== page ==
Monday, April 26, 2010

Banks And Mortgages

I have been puzzling for some time over the true state of real estate and I have been able to form no conclusions locally. Florida is a no tax state and relies heavily on property and sales taxes for it's income. The state sales tax is riddled with loopholes and property taxes have been in decline for some years now as the Great depression takes hold. Yet we hear that there is a recovery in the offing. The Monroe County School District is enacting cuts and laying off personnel, but the Superintendent tells his followers that next year things will be better as the economy is improving. I wonder why he thinks that, perhaps he is just hoping for the best and waiting to see if he has to pile on the bad news next year...

In the Florida Keys real estate has been among the most pricey in Florida. Certainly there are pockets of extreme wealth in the state but Monroe County has distinguished itself by reporting across the board costly homes for a very long time. Now prices are dropping but it's hard to tell what is really going on. Realtors say the market is picking up but "For Sale" signs have been a way of life around here for years. An acquaintance who works in a realtor's office was told just last week that her pay is being cut by a third. That doesn't sound good as far as sales are concerned but of course it could just be an office of incompetent Realtors. In any event home sales do not appear to be as rosy as indicated by the people involved in the trade.

Nationally the situation seems rather more dire. Reading a report in Counterpunch I was disturbed to see that mortgage refinance is proposed as one more way banks are scamming the public coffers. It seems banks are struggling to deal with many more foreclosures than they can handle. Apparently it takes banks an average of two years to gain access to home after the occupant stops paying the mortgage and even then the house is most likely going to be kept off the market. The reason is that if the banks put all their foreclosed inventory up for sale at once prices will tumble even further so they parcel them out. This is leading to speculation that the inventory of actual homes for sale is going to be considerably greater than current estimates.

Add to that problem the problem of dealing with delinquent mortgages and banks are apparently on the ropes. The housing crisis has frozen credit because banks simply don't have the capital to cover their housing losses and have capital to lend at the same time. It seems too that mortgage modifications are increasing at quite a clip and the fear is that with the spiralling home values they will end up , again, in foreclosure. The only thing is that there is a wrinkle in this little problem. The permanent modifications are guaranteed by the FHA so that if the modified mortgage fails the costs will be picked up by the taxpayers, not the original lenders. So once again we see banks dumping their toxic material on taxpayers.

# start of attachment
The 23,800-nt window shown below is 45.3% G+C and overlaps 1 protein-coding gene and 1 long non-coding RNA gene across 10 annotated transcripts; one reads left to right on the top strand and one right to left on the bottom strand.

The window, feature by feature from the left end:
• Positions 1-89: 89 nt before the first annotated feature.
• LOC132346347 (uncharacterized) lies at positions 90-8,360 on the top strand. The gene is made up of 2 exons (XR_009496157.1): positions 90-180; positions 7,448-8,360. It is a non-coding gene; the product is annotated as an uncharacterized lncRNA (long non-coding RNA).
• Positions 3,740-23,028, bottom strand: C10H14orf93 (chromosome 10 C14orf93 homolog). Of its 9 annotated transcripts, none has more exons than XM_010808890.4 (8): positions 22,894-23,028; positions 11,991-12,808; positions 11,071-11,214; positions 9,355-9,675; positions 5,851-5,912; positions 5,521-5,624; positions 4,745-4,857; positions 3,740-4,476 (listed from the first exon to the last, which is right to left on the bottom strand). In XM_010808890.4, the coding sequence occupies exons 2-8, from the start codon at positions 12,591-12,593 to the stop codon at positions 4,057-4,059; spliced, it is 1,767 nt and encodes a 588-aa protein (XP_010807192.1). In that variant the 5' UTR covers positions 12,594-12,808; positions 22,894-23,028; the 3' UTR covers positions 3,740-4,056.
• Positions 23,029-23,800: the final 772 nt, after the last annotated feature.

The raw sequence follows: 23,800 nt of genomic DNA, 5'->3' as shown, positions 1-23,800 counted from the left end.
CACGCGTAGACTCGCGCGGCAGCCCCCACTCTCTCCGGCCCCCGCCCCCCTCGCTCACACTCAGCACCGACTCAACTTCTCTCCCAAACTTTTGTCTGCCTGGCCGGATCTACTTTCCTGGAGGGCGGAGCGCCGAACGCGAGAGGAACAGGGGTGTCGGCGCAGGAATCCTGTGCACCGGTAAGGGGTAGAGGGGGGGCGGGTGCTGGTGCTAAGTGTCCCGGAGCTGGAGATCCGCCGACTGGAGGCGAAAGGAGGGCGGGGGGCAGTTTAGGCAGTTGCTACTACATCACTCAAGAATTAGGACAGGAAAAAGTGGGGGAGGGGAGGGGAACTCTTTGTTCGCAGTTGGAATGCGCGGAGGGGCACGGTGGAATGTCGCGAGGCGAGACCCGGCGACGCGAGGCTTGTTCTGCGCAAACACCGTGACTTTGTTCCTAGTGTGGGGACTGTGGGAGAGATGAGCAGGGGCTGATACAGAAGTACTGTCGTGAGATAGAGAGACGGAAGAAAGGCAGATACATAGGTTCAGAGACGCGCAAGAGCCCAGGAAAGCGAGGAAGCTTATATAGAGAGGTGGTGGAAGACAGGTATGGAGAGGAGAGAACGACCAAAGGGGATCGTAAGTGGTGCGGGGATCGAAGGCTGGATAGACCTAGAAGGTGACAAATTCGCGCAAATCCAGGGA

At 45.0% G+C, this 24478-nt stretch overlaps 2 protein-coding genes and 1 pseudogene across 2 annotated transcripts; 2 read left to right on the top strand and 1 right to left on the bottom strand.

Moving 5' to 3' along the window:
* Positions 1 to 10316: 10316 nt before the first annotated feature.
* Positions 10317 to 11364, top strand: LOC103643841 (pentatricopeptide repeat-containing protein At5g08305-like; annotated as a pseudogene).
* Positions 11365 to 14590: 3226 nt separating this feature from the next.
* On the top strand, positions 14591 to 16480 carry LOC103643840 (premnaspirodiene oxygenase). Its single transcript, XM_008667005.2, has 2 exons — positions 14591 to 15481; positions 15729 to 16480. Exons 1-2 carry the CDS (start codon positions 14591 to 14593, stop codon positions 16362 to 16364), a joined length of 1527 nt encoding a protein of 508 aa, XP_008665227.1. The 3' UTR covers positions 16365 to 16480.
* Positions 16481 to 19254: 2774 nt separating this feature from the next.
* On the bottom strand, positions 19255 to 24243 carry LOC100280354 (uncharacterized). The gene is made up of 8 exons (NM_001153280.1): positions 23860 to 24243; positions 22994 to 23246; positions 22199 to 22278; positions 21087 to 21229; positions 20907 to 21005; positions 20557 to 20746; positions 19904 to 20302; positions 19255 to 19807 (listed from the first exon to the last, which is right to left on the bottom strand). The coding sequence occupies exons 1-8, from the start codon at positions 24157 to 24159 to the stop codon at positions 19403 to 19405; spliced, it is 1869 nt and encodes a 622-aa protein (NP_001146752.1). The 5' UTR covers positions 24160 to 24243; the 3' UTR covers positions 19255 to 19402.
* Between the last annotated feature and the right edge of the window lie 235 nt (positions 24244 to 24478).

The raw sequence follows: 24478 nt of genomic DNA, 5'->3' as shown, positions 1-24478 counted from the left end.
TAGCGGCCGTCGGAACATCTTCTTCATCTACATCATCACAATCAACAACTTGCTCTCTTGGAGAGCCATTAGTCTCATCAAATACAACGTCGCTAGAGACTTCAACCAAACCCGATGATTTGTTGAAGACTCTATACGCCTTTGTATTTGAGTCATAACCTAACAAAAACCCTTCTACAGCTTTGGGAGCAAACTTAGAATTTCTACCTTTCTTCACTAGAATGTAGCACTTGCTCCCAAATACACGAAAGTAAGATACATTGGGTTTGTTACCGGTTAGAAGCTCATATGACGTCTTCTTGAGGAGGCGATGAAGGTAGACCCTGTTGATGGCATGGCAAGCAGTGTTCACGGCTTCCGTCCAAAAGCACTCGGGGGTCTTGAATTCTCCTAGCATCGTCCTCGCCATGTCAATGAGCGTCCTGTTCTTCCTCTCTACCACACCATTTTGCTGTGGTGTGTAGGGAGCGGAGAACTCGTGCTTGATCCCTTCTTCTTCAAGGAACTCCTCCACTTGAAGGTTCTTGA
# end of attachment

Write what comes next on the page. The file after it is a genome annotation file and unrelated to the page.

When you also notice that Bank of America is offering the unemployed payment forbearance you get some inkling of how desperate the situation is for banks. I am wondering myself why we aren't considering defaulting on our mortgage. It's just a matter of my wife and I being too bourgeois, I suppose.Paying pur mortgage is starting to seem like a mug's game to me. The shenanigans that are going on across the country fill me with foreboding about the housing market and the fact the mainstream media keeps pushing economic recovery just makes me wonder all the more. High unemployment, toxic mortgages, failing commercial real estate and we are about to begin a recovery?


Danette said...

I can't remember if it was Thomas Frank or another writer on current affairs but they discussed at some length the mindset among the people who manipulate us-- if they tell us the economy is bad then pocketbooks tighten. But if they can convince us that it's not that bad out there then we might start buying again- thus stimulating the economy. Speaking for myself- I buy stuff when I have the money. And if my old car is broken down (needed breaks last week) or my computer is caput (which it is right now) then I am not going to be able to buy the other stuff I may want. I'm too busy fixin the old stuff. I don't think my spending is that out of character to most Americans-- and lots of households are running on less. I just had my year review and the salary "increase" we get is like 1-2% meanwhile my part of health insurance went up. I'm not buying new stuff- I'm busy paying my bills. (Of course I am taking a nice vacation to Key West this summer:) Everybody should be so lucky!)

Anonymous said...

If you don't mind being underwater for the remainder of your natural lives then keep making payments. It's a lifestyle choice for a home not a house. Also, apply for a rewrite even though you probably won't qualify. At least you're trying.

Sad to say but one is probably better off saving 24 months of payments and then moving on prior to eviction. This presumes FL is a no recourse state.

A question is the state of ones conscience. I say F the banks and sleep well at night. They got your down payment and 98% of the payments you've made are interest only.

Conchscooter said...

Lack of confidence is the hall mark of this "recovery."
The biggest problem I have with moving out of our home is that rentals are still expensive in the keys and the quality of the rental is horrible mostly.